-- Optional: a multimeter and oscilloscope, especially the oscilloscope will enable you to look at the chirp waveform
Get the following parts:
5 :: 2N3904 transistors
1 :: 2N3906 transistor
3 :: 1K carbon film resistors
1 :: 4.7K carbon film resistor
3 :: 10K carbon film resistors
4 :: 12K carbon film resistors
1 :: 220K carbon film resistor
1 :: 0.1 uF ceramic capacitor
2 :: 2.2 uF electrolytic capacitor
1 :: 4.7 uF electrolytic capacitor
1 :: 47 uF electrolytic capacitor
1 :: 100 uF electrolytic capacitor
1 :: Piezo electric speaker (buzzer) that is responsive in the 2.8 KHz range
2 :: LEDs
+1 :: 10K carbon film resistor
1 :: 30K carbon film resistor
Other resistor and electrolytic capacitor values to play with, maybe some variable resistors (potentiometers) if you want a cricket that is easy to adjust
Other piezo electric speakers to play with (i.e., piezo elements that are sensitive at other frequencies, or speakers with a different physical housing). You can try 8 ohm speakers (and should for insight) but I doubt you'll like the sound if "cricket" is your aim.
Extra components (especially transistors) if you intend to tweak the circuit because you might fry something.
Build a cricket according to my schematic.
3How to draw if you have no artistic talent
Use a tracing projector!
A lot of people will argue that this method is cheating --to which I say, cheating who? Andy Warhol regularly traced his images, as have many other artists throughout history.
There's more than one way to do this, but here's a set-up that I like:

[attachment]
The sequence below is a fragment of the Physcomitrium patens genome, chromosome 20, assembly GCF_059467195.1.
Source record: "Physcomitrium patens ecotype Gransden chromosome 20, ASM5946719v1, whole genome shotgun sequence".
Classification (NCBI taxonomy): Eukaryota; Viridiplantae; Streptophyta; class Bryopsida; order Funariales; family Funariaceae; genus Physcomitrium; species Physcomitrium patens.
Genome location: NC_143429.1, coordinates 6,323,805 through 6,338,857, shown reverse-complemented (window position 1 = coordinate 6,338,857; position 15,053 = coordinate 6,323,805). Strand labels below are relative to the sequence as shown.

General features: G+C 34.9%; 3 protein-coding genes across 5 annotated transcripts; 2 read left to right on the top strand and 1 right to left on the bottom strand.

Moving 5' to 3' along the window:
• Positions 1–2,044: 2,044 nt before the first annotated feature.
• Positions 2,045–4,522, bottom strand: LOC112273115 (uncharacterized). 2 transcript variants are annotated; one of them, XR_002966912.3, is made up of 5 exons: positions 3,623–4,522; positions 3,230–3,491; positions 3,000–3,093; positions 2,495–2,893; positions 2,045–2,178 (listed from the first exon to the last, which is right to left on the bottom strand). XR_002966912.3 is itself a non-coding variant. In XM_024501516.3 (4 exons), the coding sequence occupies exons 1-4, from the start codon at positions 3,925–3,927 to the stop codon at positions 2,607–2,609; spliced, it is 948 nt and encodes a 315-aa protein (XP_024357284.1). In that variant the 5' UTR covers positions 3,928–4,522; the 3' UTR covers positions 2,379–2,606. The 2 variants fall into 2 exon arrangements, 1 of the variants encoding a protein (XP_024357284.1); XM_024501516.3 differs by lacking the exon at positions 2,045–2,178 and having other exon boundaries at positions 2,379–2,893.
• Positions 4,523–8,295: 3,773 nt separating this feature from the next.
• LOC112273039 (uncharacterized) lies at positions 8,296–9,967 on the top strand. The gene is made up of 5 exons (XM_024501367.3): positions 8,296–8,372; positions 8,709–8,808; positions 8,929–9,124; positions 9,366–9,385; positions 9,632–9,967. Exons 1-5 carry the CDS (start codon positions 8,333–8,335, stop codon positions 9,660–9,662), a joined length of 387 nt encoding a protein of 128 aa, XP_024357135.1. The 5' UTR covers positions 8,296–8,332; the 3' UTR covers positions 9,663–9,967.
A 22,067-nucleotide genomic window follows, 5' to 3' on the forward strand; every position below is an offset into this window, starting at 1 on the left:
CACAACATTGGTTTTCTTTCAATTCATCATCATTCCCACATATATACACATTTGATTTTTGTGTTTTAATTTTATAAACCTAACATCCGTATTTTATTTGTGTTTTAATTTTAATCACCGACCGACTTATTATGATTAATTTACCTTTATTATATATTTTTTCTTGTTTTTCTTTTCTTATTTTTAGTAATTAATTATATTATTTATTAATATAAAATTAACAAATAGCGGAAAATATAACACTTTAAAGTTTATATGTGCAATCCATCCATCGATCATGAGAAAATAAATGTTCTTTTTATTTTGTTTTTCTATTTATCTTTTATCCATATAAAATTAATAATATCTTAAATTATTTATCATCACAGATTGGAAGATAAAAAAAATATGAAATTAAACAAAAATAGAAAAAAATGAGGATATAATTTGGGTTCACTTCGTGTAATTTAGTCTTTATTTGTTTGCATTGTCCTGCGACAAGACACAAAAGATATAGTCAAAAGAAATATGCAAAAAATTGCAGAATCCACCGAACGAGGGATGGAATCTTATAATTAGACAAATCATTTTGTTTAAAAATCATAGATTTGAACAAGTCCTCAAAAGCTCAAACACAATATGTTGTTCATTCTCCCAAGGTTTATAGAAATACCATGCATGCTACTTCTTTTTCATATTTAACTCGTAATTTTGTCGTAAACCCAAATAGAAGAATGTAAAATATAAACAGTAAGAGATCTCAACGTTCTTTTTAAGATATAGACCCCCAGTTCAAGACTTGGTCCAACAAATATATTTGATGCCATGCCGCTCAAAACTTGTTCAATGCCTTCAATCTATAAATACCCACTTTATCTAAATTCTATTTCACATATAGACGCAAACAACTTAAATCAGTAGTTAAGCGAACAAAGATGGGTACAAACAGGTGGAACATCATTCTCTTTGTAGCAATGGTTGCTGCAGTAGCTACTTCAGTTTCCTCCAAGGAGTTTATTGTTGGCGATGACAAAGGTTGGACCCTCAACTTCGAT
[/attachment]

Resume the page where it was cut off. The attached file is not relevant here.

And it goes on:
-- On your computer, get a digital image that you want to trace and open it in a photo viewer of any kind. Photo editing software is handy if you want to zoom in, scale, enhance contrast (for improved visibility), or otherwise change the image.
-- Adjust your computer's system settings so that it won't go to sleep or launch the screen saver.
-- Hook up a projector to your computer, for example, this reasonably priced mini projector available on Amazon
-- Hang a sheet of paper on the wall and project your image onto it. Move the projector closer or farther away to get the size that you want.
-- Trace it.
4How to build a more complicated insect (like a Katydid or Tree Cricket)
-- Set up your prototyping bench. You need a nice sized breadboard plus a variety of electronic components, multimeter, wire strippers, 12V DC power supply, solid stranded wire, and ideally an oscilloscope. It's hard to figure out what is wrong if you can't probe the signal.
-- Print out one or more of my schematics (see project files). Choose only one to build, but comparing different designs might help you to understand how the circuit elements are working.
-- Start by building the basic circuit. I have annotated my schematics where components are optional. Note that I put values in (parentheses) when the value is variable, and I use an *asterix when the component is optional.
-- Build the circuit in functional sections and test along the way. It's much better to get a part of the circuit working than to build the whole thing and have it not work (because then you have more circuit to debug).
-- When in doubt, always use a multimeter to test that power and ground are NOT connected (before you plug in your power supply).
-- Be careful and systematic. Use color-coded wires (black for ground, red for power, white for signal, etc.) You can get more expressive later when you have a functional circuit.